There has been a whole spate of studies of late on the very disturbing increase in what is variously designated as tribalism, or in creating safe spaces in which one is able to avoid all voices and influences and voices that disturb one. An article in New York magazine, by Andrew Sullivan, is especially well researched in this phenomenon. Also disturbing is how this tendency, especially among the younger generation, which seek to create safe spaces, resists even the interchange of controversial ideas on college campuses, and protests against professors who insist on bringing them up in class.

In this country, it has become almost normative (and not unusually mixed with violence) in racial protests, ethnic discrimination, gun-lovers, political sub-cultures, etc. This is not new, but it has become distressingly present in what was always was assumed to be a nation where freedom of expression/speech was assumed a right.

I guess this should not be all that surprising to those of us with something of a Biblical orientation. In those fascinating early documents of scripture, which record the (call it what you will) folk history, or that history handed down by oral tradition, . . . we have that account of the tower of Babel, where the human community tried to achieve divine prerogatives, and were judged by having their tongues confused so that they could not communicate with one another. It all ‘went south’ from there. People speaking different tongues became different tribal units, and the human community was fractured, and tribes became suspicious, if not hostile, to one another.  So, the tribalism we are observing among us today should not be all that surprising. We don’t speak one tongue in many dimensions.

But sweep over to that moment in human history when God invaded his fractured, rebellious creation in the coming of the Son, Jesus Christ, to initiate his New Creation, (salvation, eternal life, kingdom, new humanity, etc.) and you come to that moment when the Holy Spirit descended on the believing multitude at the Jewish celebration of Pentecost, and where they all heard the message in their own language. The emerging community of God’s New Creation was inaugurated to be a community of both God reconciliation of the world to himself by the blood of Jesus, but also to be a community of reconcilers. It was to become a community that loved humankind as God loved humankind, and loved one another with that love. It was to become a community that loved strangers, and enemies, helpless, and those of other tongues redemptively.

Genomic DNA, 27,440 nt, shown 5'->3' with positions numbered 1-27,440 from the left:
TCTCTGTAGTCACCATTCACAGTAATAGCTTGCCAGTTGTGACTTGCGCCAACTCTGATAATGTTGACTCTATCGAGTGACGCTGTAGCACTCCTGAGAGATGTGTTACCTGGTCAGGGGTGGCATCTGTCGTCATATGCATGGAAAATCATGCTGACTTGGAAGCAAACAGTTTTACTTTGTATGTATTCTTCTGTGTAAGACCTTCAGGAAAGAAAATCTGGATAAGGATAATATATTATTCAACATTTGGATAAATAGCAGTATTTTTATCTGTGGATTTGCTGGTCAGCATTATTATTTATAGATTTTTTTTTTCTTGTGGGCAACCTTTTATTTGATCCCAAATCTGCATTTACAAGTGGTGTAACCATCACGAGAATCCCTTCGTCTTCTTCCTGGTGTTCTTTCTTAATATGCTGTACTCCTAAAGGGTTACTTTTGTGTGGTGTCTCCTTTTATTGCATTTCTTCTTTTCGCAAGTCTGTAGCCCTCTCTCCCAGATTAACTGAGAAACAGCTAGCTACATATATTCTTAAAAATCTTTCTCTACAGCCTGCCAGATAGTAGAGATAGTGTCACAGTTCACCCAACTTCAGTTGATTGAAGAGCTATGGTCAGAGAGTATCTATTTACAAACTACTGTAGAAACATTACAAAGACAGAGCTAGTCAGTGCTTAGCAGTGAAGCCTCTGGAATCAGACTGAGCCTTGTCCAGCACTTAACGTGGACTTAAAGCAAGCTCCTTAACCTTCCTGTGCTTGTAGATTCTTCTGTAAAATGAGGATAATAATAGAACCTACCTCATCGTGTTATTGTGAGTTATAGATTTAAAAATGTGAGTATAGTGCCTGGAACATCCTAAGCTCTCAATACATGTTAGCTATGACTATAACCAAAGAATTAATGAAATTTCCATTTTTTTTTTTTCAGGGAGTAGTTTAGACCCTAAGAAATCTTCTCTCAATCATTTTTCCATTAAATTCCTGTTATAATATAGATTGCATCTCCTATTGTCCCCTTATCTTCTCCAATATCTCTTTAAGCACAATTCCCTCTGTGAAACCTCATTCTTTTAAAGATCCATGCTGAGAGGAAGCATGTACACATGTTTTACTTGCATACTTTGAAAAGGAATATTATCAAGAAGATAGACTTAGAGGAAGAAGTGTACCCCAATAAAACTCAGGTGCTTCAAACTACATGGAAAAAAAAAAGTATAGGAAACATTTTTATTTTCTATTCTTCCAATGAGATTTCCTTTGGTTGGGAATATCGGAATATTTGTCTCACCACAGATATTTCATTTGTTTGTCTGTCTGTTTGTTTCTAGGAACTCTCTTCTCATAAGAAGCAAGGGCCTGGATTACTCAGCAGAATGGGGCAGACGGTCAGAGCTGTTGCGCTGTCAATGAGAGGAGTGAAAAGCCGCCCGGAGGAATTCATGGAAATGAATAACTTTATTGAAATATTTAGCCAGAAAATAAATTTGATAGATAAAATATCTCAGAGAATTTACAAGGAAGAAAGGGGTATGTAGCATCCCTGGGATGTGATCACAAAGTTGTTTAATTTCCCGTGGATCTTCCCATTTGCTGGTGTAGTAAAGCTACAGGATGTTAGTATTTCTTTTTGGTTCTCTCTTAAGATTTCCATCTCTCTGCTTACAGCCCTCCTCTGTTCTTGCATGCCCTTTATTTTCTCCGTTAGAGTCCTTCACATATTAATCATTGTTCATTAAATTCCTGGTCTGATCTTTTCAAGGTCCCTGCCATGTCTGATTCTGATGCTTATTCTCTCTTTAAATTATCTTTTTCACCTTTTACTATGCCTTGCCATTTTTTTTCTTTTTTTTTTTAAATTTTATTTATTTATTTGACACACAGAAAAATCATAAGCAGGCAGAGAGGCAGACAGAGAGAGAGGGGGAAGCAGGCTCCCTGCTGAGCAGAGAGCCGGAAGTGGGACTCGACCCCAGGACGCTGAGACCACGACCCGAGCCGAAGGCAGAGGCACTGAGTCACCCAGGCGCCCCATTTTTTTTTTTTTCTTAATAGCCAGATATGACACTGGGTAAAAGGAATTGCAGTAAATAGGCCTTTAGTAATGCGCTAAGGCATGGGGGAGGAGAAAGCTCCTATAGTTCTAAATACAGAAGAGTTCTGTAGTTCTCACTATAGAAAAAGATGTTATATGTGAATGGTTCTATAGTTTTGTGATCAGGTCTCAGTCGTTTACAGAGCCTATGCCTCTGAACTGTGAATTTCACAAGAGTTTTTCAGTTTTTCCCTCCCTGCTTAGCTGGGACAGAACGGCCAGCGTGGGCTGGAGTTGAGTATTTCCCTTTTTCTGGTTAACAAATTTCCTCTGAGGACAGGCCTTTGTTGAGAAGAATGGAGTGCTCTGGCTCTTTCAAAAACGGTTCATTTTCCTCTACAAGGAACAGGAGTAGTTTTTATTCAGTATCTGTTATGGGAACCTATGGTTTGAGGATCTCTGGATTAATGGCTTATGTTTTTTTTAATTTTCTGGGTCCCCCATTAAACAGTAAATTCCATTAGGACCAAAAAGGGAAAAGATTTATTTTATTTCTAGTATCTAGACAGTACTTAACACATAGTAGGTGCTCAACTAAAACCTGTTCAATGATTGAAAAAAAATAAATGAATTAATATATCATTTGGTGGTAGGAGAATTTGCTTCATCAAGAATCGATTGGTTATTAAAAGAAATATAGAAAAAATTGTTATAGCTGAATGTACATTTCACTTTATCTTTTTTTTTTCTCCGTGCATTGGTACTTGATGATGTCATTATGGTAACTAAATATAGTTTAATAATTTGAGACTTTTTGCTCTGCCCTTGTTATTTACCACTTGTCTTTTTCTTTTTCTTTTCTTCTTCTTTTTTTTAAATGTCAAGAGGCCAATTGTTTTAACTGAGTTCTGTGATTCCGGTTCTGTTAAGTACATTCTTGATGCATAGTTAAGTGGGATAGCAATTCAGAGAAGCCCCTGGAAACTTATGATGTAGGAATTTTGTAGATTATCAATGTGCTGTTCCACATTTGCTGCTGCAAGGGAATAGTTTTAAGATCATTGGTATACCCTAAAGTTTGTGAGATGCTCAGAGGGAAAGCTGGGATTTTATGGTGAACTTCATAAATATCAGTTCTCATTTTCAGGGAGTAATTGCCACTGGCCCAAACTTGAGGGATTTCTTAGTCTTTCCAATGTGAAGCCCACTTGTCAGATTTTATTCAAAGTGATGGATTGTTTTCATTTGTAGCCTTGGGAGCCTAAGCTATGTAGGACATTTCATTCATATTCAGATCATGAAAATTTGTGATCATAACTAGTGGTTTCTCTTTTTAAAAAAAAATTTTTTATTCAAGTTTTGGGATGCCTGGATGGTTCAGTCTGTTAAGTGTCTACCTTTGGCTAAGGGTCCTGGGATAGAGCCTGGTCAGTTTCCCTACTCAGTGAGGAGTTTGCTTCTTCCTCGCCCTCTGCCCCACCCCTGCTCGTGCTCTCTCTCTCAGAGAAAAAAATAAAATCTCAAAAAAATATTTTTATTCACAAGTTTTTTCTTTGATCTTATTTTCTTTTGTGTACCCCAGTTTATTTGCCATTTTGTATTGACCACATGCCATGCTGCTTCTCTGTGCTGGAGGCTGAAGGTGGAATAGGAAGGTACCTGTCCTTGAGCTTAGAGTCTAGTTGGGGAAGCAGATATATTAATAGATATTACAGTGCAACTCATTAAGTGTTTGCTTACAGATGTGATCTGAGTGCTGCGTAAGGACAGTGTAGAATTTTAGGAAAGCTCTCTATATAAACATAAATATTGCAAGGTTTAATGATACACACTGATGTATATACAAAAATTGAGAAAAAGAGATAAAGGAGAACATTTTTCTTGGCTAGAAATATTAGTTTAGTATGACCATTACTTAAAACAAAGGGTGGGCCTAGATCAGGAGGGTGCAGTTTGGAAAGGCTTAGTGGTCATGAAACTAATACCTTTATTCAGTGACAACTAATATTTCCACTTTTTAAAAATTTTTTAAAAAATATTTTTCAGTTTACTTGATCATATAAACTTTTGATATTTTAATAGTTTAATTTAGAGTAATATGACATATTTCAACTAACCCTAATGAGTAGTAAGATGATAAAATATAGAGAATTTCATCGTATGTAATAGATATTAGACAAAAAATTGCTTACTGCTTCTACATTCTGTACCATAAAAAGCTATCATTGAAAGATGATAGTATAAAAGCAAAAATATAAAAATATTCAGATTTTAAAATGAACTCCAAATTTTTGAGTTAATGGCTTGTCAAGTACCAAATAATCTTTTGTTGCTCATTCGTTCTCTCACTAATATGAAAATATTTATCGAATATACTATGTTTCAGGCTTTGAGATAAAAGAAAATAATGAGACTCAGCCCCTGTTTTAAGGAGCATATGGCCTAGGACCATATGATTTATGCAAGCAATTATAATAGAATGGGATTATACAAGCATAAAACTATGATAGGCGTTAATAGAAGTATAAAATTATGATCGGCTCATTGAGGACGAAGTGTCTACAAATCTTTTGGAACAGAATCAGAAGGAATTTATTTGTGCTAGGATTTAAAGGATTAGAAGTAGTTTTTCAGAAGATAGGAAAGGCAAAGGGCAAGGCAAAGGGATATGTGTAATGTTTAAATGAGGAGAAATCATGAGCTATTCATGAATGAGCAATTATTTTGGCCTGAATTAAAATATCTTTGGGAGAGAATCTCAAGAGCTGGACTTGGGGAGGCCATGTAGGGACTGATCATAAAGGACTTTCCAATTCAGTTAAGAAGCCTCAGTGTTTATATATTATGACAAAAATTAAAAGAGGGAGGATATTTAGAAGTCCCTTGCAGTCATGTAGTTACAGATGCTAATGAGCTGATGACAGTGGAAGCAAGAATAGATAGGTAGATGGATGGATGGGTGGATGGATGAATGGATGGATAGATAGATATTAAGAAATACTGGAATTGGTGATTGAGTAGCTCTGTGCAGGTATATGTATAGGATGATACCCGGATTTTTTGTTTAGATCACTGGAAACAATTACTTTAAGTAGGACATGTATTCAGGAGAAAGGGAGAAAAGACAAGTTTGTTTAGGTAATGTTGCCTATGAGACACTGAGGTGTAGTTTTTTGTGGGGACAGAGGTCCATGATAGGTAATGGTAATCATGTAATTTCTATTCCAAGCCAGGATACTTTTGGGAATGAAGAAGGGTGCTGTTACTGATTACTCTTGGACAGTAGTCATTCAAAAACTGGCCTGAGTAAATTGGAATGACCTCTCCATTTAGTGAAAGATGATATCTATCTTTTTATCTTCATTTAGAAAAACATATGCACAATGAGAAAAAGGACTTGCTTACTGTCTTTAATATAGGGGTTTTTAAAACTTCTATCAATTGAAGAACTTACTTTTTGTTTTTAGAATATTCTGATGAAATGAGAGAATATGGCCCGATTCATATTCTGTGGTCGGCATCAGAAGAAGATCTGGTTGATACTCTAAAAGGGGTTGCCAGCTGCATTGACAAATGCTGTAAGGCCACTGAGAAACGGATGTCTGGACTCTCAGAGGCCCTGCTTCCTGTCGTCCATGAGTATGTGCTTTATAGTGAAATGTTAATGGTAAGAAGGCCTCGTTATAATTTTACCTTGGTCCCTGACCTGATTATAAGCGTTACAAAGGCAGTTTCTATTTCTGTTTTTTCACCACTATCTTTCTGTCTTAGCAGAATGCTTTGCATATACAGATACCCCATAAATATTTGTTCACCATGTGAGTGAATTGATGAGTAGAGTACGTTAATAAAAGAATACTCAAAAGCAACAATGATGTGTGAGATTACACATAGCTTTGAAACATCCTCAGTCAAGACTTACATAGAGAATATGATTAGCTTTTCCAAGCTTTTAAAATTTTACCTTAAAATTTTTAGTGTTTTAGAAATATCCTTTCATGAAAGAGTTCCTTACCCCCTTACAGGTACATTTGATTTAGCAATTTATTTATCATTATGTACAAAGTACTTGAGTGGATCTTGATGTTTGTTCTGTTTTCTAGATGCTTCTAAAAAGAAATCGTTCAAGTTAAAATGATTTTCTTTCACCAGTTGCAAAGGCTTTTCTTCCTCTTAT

That’s the norm for God’s people—that, not tribalism. But we keep failing and recreating competing tribes even with the Christian church, and failing in our ministries as re-concilers. We are to wear on our feet “the readiness of the gospel of peace,” but all too often we wear the shoes of suspicion and mutual antagonism because of differences in the interpretation of scripture.

But I will not despair. We are called to be a people of hope. What may seem like a human impossibility, or some kind of Utopianism, is not impossible with God by his empowering. I’m with Mother Mary in her response: “How can these things be (humanly)?” And the angel replied that they would become reality as the Holy Spirit came upon her. So, with us. Our ministries of love and good works, of being ministers of reconciliation, of resisting tribalism, . . . begin next door. We literally invade the world of Babel as children of Light in order to demonstrate God’s design for reconciled community. We’re to be healers, not divisive tribalists. Stay tuned . . .


About rthenderson

Sixty years a pastor-teacher within the Presbyterian Church. Author of several books, the latest of which are a trilogy on missional ecclesiology: ENCHANTED COMMUNITY: JOURNEY INTO THE MYSTERY OF THE CHURCH, then, REFOUNDING THE CHURCH FROM THE UNDERSIDE, then THE CHURCH AND THE RELENTLESS DARKNESS. Previous to this trilogy was A DOOR OF HOPE: SPIRITUAL CONFLICT IN PASTORAL MINISTRY, and SUBVERSIVE JESUS, RADICAL FAITH. I am a native of West Palm Beach, Florida, a graduate of Davidson College, then of Columbia and Westminster Theological Seminaries.
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